Four posts on Chewits’ “Chewie the Chewitsaurus” Facebook page, seen in January 2018:
a. A post published on 24 August 2017 featured a cartoon image of Chewie with brightly coloured balloons and bunting. Letters on the bunting spelled “GOOD LUCK”. The Chewits brand logo was in the corner. Text accompanying the image stated “Today’s the day! Celebrate your GCSE Results with Chewie. Click to like and share your exam success!”.
b. A post published on 4 September 2017 featured a cartoon image of Chewie next to stationery and a clipboard with the text “SEPTEMBER BACK TO SCHOOL” on it, and the Chewits brand logo in the corner. Text accompanying the image stated “Chewie is ready for a SWEET school year! Click LIKE and SHARE your back-to-school sweet treat ideas!”.
c. A post published on 13 September 2017 featured a cartoon image of Chewie holding an open book, next to large colourful text which stated “CELEBRATE ROALD DAHL DAY”, with the Chewits logo in the corner. Text accompanying the image stated “It’s Roald Dahl Day! Why not go and grab yourselves some ‘scrumdiddlyumptious’ Chewits treats? Click to LIKE and SHARE with Chewie!”.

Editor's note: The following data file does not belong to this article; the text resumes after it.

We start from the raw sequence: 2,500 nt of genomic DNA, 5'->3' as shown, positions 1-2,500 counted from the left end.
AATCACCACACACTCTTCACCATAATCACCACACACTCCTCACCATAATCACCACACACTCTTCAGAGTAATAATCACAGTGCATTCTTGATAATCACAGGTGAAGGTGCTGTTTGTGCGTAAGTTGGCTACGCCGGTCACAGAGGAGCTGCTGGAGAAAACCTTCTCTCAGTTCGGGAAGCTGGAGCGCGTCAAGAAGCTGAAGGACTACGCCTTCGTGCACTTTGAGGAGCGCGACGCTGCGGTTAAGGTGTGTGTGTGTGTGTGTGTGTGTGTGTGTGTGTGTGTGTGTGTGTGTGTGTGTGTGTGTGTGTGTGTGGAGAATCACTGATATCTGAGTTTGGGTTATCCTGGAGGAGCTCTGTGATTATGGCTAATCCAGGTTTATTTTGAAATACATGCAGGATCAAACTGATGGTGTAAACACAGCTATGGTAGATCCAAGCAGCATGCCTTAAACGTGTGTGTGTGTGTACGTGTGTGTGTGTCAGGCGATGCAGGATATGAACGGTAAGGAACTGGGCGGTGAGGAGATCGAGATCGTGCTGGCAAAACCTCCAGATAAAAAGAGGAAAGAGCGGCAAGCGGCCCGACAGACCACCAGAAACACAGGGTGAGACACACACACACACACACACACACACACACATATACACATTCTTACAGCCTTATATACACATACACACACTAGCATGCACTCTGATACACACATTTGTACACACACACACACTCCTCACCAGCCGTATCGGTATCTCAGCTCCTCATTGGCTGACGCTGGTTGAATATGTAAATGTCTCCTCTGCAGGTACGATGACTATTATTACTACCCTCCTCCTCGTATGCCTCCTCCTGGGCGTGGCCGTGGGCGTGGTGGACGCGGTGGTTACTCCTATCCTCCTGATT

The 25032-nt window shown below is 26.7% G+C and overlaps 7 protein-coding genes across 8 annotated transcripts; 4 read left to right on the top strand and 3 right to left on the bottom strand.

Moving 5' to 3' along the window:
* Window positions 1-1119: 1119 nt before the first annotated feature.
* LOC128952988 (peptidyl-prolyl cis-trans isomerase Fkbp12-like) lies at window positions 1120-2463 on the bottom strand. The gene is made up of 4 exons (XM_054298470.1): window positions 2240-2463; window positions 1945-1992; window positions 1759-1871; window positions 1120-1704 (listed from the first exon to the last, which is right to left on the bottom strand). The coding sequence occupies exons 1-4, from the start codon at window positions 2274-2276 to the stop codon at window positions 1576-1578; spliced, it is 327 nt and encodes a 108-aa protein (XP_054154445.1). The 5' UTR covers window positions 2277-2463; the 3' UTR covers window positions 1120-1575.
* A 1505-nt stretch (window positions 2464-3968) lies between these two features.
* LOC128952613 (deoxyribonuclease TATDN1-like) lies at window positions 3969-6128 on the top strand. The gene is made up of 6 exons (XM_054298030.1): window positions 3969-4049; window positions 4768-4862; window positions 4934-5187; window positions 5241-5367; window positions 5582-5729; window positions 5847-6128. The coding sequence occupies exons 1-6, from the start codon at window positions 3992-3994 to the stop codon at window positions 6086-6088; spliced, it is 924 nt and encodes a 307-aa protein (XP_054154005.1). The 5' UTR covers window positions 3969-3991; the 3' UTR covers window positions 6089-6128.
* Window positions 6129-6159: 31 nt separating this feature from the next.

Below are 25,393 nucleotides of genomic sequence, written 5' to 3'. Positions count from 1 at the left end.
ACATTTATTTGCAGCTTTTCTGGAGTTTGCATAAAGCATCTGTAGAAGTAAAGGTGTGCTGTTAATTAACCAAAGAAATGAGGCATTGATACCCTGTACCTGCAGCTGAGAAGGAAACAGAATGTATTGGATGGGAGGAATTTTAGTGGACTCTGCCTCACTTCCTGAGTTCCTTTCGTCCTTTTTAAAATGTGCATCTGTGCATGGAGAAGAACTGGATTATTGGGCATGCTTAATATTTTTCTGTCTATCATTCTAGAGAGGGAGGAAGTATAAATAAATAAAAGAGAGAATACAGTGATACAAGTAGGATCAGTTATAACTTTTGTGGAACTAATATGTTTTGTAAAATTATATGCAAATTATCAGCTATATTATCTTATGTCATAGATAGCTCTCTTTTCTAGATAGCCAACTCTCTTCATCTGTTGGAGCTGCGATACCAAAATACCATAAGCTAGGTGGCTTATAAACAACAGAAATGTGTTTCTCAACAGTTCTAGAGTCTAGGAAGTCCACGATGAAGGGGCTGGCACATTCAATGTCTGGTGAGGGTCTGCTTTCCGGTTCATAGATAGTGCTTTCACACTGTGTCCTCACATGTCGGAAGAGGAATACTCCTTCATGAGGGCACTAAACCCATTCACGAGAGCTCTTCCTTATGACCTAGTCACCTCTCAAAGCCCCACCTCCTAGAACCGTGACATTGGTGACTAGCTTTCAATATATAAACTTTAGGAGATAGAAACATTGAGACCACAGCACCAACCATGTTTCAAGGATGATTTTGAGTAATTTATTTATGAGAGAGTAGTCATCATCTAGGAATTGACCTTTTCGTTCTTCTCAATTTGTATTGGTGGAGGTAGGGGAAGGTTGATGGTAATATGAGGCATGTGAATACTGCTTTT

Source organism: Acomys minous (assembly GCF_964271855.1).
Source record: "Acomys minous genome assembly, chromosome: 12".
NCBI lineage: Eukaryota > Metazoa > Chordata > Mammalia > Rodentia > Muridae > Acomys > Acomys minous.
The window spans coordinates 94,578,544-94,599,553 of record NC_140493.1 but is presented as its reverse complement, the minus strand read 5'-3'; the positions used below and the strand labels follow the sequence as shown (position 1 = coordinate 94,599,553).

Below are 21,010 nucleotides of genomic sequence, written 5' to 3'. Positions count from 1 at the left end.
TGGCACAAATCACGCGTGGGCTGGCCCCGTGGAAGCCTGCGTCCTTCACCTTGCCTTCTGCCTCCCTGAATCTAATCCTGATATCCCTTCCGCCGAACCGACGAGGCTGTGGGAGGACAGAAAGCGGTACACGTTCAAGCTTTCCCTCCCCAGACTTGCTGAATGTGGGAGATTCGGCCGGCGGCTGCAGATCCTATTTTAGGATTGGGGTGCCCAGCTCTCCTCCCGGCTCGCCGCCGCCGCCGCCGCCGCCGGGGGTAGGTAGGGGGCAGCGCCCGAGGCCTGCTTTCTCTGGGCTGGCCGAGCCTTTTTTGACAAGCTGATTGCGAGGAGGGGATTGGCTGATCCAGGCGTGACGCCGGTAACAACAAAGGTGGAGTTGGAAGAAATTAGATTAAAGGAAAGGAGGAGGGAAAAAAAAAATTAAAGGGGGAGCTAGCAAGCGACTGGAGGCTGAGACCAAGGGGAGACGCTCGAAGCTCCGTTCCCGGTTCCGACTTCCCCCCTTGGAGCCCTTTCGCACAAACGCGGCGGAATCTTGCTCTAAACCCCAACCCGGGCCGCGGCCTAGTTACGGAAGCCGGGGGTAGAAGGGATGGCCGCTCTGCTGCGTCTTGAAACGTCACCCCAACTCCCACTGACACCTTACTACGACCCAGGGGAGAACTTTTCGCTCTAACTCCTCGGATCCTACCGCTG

d. A post published on 23 October 2017 featured a cartoon image of Chewie reading a book, next to shelves of books and the text “International School Libraries Month”, with the Chewits logo in the corner. Text accompanying the image stated “It’s #booktober! Here’s one from Chewie’s joke book: ‘What do you call a dinosaur with extensive vocabulary?’ …A thesaurus! LIKE and SHARE”.
The Children’s Food Campaign (Sustain) challenged whether ads (a), (b), (c) and (d) were ads for products that were high in fat, salt or sugar (HFSS product ads) that were directed at children.
Cloetta UK Ltd said the posts only appeared on their Facebook page, and the campaign was aimed at parents and young adults with the core messages and placement focused on those groups; it was not developed to target under 16s. They provided statistics based on data from Facebook analytics which related to an aggregated 28-day overview of Facebook users who followed their Facebook page and were based on an overview of likes of the page. They said the figures could shift over the monthly period based on the number of individuals who ‘unliked’ the page or if they gained new followers. Facebook analytics accumulated data based on the information that its users provided, so it would be based on data collected from the pages of Chewits’ followers, including their profile ages, location and so on. That data was provided to Facebook by users themselves.